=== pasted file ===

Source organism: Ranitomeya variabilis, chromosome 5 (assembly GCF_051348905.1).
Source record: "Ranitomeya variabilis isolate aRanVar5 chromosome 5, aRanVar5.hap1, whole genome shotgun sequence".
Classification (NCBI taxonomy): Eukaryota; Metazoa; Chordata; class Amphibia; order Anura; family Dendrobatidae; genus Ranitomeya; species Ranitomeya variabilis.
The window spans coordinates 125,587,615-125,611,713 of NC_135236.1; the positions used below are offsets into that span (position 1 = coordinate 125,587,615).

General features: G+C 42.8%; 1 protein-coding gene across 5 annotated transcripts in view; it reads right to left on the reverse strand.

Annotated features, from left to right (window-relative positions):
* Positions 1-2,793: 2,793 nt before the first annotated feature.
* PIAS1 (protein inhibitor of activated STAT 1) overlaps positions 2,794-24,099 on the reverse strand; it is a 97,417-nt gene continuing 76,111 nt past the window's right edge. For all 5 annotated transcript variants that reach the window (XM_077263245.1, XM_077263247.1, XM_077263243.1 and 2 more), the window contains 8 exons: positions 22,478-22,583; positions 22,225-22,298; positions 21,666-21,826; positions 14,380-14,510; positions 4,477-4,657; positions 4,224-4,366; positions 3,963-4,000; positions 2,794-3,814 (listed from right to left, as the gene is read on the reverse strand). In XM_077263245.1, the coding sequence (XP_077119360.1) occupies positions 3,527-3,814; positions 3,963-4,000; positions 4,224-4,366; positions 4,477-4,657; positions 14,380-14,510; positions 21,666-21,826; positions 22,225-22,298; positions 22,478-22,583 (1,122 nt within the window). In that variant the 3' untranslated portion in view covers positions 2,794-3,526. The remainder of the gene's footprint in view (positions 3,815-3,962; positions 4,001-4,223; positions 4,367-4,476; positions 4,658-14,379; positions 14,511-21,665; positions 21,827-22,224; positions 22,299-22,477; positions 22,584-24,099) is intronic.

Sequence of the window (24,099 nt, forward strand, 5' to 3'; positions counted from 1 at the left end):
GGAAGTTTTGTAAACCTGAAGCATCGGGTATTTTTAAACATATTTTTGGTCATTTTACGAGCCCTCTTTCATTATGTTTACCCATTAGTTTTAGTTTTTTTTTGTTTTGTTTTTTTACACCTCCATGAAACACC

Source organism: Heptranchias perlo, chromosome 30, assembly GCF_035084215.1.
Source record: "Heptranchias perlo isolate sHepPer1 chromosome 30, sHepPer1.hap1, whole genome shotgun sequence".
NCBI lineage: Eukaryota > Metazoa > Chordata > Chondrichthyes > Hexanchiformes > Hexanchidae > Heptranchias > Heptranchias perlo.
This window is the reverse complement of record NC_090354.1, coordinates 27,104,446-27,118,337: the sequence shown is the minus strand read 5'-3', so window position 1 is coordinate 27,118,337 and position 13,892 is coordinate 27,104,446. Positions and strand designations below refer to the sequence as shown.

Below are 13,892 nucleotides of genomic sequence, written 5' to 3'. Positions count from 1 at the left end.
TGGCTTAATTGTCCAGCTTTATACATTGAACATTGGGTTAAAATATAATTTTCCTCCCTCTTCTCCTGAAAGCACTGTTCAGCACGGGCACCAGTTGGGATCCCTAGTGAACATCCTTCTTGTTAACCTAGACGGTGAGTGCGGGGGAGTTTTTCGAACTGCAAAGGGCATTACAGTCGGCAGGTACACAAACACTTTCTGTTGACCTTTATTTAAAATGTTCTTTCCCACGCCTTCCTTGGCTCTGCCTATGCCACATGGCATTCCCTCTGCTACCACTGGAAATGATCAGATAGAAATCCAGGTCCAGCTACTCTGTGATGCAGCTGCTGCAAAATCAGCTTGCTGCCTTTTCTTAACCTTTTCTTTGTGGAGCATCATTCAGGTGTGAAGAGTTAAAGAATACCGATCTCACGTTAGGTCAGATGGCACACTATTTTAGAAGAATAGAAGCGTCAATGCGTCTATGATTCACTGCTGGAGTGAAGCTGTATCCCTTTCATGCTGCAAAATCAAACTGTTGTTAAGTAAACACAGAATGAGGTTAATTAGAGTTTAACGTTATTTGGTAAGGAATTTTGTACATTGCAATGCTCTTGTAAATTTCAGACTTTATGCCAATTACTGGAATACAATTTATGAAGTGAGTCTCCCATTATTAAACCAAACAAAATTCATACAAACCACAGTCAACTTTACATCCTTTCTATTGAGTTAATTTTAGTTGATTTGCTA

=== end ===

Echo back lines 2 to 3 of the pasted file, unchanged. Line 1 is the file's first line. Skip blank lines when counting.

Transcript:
Source record: "Ranitomeya variabilis isolate aRanVar5 chromosome 5, aRanVar5.hap1, whole genome shotgun sequence".
Classification (NCBI taxonomy): Eukaryota; Metazoa; Chordata; class Amphibia; order Anura; family Dendrobatidae; genus Ranitomeya; species Ranitomeya variabilis.